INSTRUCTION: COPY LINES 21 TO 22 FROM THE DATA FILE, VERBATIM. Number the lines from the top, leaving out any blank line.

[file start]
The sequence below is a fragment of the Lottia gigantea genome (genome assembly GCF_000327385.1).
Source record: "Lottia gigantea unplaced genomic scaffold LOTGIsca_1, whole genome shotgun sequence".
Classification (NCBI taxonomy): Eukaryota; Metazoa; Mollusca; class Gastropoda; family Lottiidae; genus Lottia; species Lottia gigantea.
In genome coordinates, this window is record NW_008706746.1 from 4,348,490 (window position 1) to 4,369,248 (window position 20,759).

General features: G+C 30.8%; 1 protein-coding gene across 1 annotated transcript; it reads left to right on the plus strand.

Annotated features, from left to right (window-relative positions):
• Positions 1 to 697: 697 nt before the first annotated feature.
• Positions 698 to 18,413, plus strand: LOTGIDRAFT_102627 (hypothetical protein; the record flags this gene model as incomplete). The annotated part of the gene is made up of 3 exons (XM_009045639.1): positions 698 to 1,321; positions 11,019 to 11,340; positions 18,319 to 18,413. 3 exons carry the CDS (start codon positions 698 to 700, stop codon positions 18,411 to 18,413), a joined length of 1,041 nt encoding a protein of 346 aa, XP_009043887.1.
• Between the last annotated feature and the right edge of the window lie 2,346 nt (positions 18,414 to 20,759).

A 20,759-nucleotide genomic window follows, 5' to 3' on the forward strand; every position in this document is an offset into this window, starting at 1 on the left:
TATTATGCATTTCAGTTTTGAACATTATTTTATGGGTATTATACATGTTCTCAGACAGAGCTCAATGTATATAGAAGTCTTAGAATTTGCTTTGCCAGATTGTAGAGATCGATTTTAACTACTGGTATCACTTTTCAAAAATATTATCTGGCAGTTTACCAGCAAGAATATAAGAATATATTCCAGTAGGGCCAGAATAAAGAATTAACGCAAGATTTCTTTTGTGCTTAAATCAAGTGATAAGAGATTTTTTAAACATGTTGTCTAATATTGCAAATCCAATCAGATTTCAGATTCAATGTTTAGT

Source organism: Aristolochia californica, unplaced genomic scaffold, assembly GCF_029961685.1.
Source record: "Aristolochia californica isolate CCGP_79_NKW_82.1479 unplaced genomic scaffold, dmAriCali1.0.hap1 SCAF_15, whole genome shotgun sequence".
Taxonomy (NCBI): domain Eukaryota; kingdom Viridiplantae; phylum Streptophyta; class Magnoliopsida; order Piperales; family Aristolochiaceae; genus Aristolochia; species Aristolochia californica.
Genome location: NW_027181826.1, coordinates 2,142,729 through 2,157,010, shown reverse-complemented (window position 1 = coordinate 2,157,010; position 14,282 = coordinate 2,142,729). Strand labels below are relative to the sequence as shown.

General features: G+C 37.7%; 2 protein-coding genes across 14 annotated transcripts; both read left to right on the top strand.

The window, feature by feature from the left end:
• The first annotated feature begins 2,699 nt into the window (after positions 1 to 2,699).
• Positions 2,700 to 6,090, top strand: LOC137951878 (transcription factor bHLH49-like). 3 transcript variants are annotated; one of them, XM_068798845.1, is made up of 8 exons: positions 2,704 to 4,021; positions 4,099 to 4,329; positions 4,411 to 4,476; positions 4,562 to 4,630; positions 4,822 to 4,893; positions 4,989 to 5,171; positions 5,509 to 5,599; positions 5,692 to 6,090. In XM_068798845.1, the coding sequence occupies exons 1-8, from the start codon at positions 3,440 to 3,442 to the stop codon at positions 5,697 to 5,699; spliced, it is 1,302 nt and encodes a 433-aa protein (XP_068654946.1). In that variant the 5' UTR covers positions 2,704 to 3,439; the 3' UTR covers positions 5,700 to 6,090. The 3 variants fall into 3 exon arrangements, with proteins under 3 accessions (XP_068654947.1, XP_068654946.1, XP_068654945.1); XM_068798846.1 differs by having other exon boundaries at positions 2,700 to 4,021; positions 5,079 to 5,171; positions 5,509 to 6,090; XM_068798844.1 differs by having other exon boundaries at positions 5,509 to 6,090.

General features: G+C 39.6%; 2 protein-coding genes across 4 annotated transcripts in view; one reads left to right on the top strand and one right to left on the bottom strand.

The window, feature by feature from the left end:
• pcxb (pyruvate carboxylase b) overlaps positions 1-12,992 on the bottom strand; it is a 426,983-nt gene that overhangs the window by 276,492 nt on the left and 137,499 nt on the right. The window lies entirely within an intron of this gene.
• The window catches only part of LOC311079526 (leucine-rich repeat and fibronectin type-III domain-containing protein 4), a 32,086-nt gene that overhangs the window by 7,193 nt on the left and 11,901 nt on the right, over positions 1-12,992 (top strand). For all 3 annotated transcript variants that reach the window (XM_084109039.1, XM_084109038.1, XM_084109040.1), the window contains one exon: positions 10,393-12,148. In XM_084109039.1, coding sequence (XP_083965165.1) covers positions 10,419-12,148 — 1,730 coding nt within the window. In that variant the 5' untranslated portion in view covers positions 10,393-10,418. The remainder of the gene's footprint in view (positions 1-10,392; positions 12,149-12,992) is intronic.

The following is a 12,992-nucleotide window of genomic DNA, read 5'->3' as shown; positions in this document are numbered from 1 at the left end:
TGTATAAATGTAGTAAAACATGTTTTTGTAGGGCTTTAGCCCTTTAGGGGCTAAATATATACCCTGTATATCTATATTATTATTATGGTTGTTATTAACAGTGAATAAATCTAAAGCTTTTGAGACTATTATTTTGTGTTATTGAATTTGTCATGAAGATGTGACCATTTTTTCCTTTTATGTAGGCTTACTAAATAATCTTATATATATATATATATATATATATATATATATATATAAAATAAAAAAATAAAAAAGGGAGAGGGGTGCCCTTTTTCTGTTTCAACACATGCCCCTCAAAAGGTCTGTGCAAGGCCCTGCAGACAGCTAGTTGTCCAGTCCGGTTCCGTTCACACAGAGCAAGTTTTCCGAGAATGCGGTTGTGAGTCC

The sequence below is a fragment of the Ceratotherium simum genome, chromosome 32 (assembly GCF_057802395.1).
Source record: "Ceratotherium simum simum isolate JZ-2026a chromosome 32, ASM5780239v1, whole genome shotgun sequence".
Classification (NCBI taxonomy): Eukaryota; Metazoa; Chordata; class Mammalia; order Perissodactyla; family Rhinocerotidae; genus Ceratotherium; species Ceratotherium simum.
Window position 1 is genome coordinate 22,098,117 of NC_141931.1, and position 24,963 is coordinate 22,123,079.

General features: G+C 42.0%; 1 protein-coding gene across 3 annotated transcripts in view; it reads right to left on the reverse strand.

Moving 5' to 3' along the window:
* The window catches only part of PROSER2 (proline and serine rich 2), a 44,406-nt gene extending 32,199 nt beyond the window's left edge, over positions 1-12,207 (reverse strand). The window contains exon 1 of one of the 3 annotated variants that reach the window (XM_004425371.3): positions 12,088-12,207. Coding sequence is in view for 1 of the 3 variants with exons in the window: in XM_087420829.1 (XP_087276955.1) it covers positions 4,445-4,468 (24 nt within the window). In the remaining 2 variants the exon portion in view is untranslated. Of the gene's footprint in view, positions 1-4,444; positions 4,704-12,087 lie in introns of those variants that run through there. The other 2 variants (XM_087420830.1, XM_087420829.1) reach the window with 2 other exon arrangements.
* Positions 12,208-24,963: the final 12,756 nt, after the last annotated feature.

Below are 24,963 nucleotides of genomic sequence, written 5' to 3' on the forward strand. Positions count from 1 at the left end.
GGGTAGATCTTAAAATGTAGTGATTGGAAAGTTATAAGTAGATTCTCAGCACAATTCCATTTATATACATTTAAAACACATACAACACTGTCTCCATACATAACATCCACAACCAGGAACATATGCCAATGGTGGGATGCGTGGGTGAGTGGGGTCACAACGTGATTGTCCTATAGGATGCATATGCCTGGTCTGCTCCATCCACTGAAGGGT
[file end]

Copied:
The window, feature by feature from the left end:
• pcxb (pyruvate carboxylase b) overlaps positions 1-12,992 on the bottom strand; it is a 426,983-nt gene that overhangs the window by 276,492 nt on the left and 137,499 nt on the right. The window lies entirely within an intron of this gene.